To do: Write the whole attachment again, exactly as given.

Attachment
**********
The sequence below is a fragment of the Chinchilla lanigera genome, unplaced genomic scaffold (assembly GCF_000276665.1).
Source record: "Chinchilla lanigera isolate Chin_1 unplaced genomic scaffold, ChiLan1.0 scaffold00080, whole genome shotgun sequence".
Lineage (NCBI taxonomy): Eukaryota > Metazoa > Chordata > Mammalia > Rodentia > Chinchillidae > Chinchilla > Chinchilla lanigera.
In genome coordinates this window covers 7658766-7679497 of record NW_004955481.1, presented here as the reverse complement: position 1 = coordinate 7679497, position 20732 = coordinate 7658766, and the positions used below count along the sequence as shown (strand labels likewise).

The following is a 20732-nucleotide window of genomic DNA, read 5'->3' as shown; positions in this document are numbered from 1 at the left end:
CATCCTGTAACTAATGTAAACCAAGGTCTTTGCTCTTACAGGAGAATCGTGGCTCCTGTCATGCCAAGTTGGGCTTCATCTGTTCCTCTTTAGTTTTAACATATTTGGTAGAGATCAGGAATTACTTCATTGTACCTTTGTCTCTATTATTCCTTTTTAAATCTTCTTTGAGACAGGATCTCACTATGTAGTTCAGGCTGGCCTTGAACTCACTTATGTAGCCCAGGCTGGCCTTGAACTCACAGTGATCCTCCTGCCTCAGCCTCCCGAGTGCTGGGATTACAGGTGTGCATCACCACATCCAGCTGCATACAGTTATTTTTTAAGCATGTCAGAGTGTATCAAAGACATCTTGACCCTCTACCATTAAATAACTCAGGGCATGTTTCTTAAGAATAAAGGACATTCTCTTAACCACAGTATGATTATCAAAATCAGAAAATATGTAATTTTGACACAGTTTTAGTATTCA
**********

The sequence below is a fragment of the Chinchilla lanigera genome, unplaced genomic scaffold (assembly GCF_000276665.1).
Source record: "Chinchilla lanigera isolate Chin_1 unplaced genomic scaffold, ChiLan1.0 scaffold00080, whole genome shotgun sequence".
Lineage (NCBI taxonomy): Eukaryota > Metazoa > Chordata > Mammalia > Rodentia > Chinchillidae > Chinchilla > Chinchilla lanigera.
In genome coordinates this window covers 7658766-7679497 of record NW_004955481.1, presented here as the reverse complement: position 1 = coordinate 7679497, position 20732 = coordinate 7658766, and the positions used below count along the sequence as shown (strand labels likewise).

The following is a 20732-nucleotide window of genomic DNA, read 5'->3' as shown; positions in this document are numbered from 1 at the left end:
CATCCTGTAACTAATGTAAACCAAGGTCTTTGCTCTTACAGGAGAATCGTGGCTCCTGTCATGCCAAGTTGGGCTTCATCTGTTCCTCTTTAGTTTTAACATATTTGGTAGAGATCAGGAATTACTTCATTGTACCTTTGTCTCTATTATTCCTTTTTAAATCTTCTTTGAGACAGGATCTCACTATGTAGTTCAGGCTGGCCTTGAACTCACTTATGTAGCCCAGGCTGGCCTTGAACTCACAGTGATCCTCCTGCCTCAGCCTCCCGAGTGCTGGGATTACAGGTGTGCATCACCACATCCAGCTGCATACAGTTATTTTTTAAGCATGTCAGAGTGTATCAAAGACATCTTGACCCTCTACCATTAAATAACTCAGGGCATGTTTCTTAAGAATAAAGGACATTCTCTTAACCACAGTATGATTATCAAAATCAGAAAATATGTAATTTTGACACAGTTTTAGTATTCA